Spain is blessed with a long coastline and therefore more than 3,000 beaches. At least 430 of them have been awarded coveted Blue Flag status, which signifies cleanliness, beauty, amenities and safety.
You will have a difficult time choosing which of these beaches you want to go to first, but we will help you by selecting the best. The beaches come in all shapes and sizes, long ones or rather hidden coves, black beaches and white beaches (just not pink, you only find those in the Bahamas), fine sand or pebbles and located on the mainland, urban beaches or surrounding the Balearic or Canary islands.
Here are our first five of 10 total recommendations.
Islas Cies in Galicia
Islas Cies is an archipelago of three islands, Monteagudo, do Faro (Lighthouse Island) and San Martiño, the southernmost, located off the coast of Pontevedra/Galicia in the mouth of the Ria de Vigo. The most spectacular is a 4,000-feet-long beach of fine, white sand, called Playa de Rodas that connects two islands.
This beach has the clearest water and smooth access which makes is particularly suitable and safe for kids. The archipelago is a nature reserve, so no cars are allowed. It can only be reached in the summer by boat from Vigo or Baiona.
Protection of nature and restriction of tourism are a priority, so there are no rubbish bins on the islands. You have to take your waste back with you. There are plenty of hiking paths clearly indicated, but you are not allowed to stray. Although most visitors come for a day trip, you can also stay overnight at a small camping. Noi other accommodation is available, and you must make your reservation in the port of
Your luggage is transported in a bicycle pulled cart from the marina.
La Mata Beach, Torrevieja/Costa Blanca
This is my home beach so to speak as I live in the popular resort of Torrevieja about 90 minutes-drive from Alicante. La Mata is one of the stars of the many Costa Blanca beaches, an over 2.5-kilometer-plus long Blue Flag beach of fine, white sand with hardly any rocks except very close to the waterfront. There are spectacular views over the Mediterranean.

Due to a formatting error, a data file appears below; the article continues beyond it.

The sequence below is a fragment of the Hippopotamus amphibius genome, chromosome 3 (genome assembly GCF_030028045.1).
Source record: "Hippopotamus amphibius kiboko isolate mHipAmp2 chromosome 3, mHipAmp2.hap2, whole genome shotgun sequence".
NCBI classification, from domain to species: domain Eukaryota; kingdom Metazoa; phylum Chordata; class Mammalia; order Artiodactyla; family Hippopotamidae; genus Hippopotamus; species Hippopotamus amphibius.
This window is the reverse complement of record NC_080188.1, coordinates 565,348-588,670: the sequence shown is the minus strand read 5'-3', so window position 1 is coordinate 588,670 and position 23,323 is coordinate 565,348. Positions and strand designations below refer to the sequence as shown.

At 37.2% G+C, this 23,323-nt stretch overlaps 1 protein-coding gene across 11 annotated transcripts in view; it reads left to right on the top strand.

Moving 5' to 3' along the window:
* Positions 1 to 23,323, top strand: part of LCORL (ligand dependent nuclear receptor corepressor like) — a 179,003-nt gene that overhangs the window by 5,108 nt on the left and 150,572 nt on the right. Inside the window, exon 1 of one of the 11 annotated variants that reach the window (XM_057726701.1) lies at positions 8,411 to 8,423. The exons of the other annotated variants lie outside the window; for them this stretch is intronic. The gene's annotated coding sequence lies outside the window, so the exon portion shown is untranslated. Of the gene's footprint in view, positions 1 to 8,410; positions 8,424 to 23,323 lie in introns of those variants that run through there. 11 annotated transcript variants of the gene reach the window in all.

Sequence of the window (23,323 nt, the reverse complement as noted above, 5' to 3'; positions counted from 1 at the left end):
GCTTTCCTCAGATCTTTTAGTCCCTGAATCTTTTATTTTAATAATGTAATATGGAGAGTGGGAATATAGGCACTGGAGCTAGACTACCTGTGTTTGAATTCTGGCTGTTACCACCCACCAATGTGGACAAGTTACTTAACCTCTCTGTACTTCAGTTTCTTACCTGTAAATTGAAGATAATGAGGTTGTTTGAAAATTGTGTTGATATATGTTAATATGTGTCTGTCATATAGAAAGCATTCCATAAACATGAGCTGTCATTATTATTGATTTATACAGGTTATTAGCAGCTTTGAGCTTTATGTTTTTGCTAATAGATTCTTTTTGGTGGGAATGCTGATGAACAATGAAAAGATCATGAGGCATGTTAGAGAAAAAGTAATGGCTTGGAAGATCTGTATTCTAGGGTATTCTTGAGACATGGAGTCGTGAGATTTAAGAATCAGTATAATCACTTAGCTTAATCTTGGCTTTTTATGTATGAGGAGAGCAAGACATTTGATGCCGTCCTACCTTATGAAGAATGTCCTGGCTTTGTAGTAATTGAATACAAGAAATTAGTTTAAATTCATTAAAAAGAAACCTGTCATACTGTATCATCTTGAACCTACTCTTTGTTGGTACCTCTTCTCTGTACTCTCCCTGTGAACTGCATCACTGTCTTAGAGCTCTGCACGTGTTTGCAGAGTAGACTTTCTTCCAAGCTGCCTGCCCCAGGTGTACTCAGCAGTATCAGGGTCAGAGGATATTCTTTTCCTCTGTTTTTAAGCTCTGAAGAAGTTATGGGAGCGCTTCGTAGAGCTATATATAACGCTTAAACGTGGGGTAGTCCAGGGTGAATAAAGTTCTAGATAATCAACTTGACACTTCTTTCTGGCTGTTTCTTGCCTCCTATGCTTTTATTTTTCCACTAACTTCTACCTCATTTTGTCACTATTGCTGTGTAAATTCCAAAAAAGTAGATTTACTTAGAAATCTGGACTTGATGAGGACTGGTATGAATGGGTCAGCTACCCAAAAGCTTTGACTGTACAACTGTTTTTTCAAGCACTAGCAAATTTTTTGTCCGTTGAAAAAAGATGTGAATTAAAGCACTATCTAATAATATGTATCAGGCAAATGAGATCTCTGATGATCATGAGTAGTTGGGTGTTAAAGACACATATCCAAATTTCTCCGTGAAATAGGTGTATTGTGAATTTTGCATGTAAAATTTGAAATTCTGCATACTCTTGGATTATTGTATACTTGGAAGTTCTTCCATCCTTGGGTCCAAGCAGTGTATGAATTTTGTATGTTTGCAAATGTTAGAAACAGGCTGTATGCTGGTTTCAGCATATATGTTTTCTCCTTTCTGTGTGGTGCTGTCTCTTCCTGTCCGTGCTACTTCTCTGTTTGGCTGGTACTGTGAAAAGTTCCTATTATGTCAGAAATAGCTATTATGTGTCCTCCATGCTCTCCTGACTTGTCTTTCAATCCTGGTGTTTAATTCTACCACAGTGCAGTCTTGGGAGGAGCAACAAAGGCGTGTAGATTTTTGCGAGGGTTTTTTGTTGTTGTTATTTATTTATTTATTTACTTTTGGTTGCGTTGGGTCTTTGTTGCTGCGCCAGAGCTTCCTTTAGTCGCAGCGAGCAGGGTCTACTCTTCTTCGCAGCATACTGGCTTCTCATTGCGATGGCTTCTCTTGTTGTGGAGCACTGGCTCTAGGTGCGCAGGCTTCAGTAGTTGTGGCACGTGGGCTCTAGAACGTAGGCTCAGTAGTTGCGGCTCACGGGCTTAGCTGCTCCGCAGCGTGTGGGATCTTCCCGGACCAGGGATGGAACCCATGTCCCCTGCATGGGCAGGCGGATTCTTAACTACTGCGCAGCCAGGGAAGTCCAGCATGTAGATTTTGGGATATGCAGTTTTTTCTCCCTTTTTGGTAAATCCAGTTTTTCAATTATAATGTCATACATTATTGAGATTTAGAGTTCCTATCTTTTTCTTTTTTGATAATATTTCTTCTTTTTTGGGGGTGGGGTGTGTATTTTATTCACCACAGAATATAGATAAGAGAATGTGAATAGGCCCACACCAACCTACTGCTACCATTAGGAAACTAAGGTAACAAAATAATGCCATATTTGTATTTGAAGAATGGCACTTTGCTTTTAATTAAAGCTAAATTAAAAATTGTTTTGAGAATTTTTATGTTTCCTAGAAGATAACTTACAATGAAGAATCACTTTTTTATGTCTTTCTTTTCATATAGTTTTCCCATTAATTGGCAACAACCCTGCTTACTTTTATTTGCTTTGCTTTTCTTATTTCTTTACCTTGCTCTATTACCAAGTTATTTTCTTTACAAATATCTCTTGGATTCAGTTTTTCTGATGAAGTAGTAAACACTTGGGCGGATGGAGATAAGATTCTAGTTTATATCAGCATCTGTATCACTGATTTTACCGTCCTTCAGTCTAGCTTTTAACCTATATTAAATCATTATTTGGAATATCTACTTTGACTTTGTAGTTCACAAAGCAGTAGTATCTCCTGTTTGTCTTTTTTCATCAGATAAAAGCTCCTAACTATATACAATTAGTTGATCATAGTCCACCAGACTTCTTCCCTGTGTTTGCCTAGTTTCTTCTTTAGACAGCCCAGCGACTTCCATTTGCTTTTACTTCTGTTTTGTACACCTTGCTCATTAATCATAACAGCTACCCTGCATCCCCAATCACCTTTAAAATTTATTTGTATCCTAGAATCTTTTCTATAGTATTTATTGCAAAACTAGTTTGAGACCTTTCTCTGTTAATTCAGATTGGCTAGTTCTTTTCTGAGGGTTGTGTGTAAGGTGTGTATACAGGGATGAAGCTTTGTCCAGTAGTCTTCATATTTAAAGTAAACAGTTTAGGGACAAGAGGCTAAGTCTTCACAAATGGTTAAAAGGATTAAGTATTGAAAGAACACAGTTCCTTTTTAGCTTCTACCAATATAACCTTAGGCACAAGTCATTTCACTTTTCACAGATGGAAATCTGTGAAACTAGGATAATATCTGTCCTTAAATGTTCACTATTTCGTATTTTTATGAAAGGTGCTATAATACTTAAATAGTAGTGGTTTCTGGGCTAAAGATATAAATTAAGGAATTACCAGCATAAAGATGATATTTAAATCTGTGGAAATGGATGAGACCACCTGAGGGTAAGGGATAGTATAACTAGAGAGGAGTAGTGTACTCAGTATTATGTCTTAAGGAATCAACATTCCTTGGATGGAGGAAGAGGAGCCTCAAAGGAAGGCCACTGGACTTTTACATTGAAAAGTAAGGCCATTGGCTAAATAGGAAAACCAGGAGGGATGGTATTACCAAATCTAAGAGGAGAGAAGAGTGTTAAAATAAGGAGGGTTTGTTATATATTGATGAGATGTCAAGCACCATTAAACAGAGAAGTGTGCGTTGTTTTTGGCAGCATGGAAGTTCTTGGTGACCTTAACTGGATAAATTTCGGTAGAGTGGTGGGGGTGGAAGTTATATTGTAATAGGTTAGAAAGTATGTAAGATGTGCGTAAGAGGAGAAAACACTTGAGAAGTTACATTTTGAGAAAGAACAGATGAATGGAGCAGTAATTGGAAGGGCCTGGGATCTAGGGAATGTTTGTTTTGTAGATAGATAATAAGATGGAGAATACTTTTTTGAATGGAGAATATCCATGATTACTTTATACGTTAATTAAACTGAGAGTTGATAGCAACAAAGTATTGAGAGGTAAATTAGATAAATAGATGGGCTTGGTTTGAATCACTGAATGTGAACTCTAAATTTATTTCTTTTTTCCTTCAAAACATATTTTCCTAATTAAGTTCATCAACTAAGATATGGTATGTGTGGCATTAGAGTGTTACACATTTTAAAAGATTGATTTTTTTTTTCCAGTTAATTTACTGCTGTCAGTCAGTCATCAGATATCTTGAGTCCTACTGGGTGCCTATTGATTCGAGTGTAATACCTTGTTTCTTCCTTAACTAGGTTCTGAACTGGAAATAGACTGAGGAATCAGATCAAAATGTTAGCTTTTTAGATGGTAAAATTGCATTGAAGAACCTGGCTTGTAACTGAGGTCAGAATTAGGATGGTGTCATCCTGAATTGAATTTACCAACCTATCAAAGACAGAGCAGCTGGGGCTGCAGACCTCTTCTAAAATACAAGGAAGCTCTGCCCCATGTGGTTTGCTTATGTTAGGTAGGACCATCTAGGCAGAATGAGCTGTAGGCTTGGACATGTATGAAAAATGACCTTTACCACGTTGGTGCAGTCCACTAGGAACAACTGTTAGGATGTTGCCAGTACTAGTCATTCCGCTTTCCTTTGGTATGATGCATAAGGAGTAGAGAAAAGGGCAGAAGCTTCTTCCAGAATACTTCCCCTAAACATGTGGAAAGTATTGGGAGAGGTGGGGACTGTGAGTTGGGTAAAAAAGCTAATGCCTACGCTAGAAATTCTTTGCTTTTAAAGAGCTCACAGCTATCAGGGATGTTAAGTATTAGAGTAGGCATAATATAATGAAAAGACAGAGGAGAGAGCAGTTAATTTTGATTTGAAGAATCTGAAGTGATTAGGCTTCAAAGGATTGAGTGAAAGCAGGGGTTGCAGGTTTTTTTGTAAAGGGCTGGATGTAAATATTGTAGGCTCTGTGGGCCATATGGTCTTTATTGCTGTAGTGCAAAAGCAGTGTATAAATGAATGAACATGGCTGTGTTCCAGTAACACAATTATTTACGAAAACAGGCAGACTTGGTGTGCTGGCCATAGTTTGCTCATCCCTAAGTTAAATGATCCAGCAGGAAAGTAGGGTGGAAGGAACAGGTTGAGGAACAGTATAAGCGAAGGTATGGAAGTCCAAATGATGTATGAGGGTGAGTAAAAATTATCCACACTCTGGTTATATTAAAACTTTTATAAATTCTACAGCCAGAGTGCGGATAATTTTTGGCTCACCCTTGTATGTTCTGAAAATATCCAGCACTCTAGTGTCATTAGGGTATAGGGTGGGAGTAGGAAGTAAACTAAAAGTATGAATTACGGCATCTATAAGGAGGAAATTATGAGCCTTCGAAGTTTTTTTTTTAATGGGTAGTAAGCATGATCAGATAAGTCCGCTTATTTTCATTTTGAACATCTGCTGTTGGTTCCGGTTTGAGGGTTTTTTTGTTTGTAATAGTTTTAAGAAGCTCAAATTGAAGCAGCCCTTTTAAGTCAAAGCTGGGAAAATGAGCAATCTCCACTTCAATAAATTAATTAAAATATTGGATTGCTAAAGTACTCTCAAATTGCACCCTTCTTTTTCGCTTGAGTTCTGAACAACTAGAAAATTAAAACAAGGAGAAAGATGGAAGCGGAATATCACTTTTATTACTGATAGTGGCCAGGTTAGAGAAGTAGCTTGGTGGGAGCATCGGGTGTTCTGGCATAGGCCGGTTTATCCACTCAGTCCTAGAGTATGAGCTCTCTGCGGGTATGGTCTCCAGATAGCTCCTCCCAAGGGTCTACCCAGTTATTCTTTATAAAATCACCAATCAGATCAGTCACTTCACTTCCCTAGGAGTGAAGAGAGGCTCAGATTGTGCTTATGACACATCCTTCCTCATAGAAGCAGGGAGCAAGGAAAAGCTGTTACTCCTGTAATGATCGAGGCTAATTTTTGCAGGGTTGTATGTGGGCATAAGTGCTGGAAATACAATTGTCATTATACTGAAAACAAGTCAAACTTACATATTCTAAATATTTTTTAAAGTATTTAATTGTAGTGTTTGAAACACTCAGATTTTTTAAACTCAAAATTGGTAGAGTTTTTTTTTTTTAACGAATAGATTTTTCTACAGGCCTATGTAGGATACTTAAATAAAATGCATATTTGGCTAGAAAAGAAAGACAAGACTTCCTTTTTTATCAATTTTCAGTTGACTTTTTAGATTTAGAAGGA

You find sun beds and straw umbrellas for comfort, cafés and restaurants for refreshments and, not far away, a salt lagoon with pink water and flamingos. Ideal for a relaxing day on the beach. But make sure to mind if warning flags are up ,because there can be undercurrents and choppy seas.
Playa de las Americas, Tenerife
Located on the southwestern tip of Tenerife, the largest of the Canary Islands in the Atlantic Ocean, we find one of Europe’s most popular beaches, Playa de las Americas. This wide, white sand beach however, has a reputation as being a party beach.
If you are into peace, calm and quiet this beach is probably not for you.
But young people just love this beach with plenty of dancing, drinking and entertainment practically round the clock, That said, there are quieter corners to be found where you can enjoy swimming, water sports, sun beds, entertainment and even a golf course. And if you have enough of the beach, nothing stops you from exploring this island with its huge volcano Teide or the lush Orotava Valley and enjoying the colorful sunsets on the beach.
Cabo de Gata, Almeria
Back to the mainland and Andalusia in the South of Spain where you cannot miss Cabo de Gata. Cabo de Gata Nijar is a large and exceptional nature park. It’s of volcanic origin, defined by a rocky coastline on one hand and spectacular coves and sandy beaches on the other.
Added to that are wildlife and a protected area for birds and some villages, plus a lighthouse and watch tower.
If wonderful beaches and impressive nature are what you like most, this area is definitely for
No nightlife and partying here, but lots walks and swims on Monsul beach, one of the many, and maybe a boat trip to see it all from the water. Almeria is the nearest city and you will need a car to get from there to Cabo de Gata.
Located in the south of Spain in the provinces of Cadiz and Huelva, Doñana Beaches and Natural Park are the longest beaches in the entire country. Although it is a protected area, there is free and easy access to the beaches where the river Guadalquivir flows into the Atlantic Ocean.
Maybe even more than the beaches, you will admire the incomparable nature of this swampland and the wildlife which includes the Iberian Lynx and many species of birds.
We’ll have more beaches soon because if Spain has anything, it’s lots of sea and sand.
See more beach recommendations here in Dispatches’ archives.
Inka Piegsa-Quischotte is an international attorney-turned-travel and lifestyle writer based in Spain. She has contributed to BBC/Travel, several in-flight magazines, TripSavvy (Spain) and TravelAwaits among many other publications.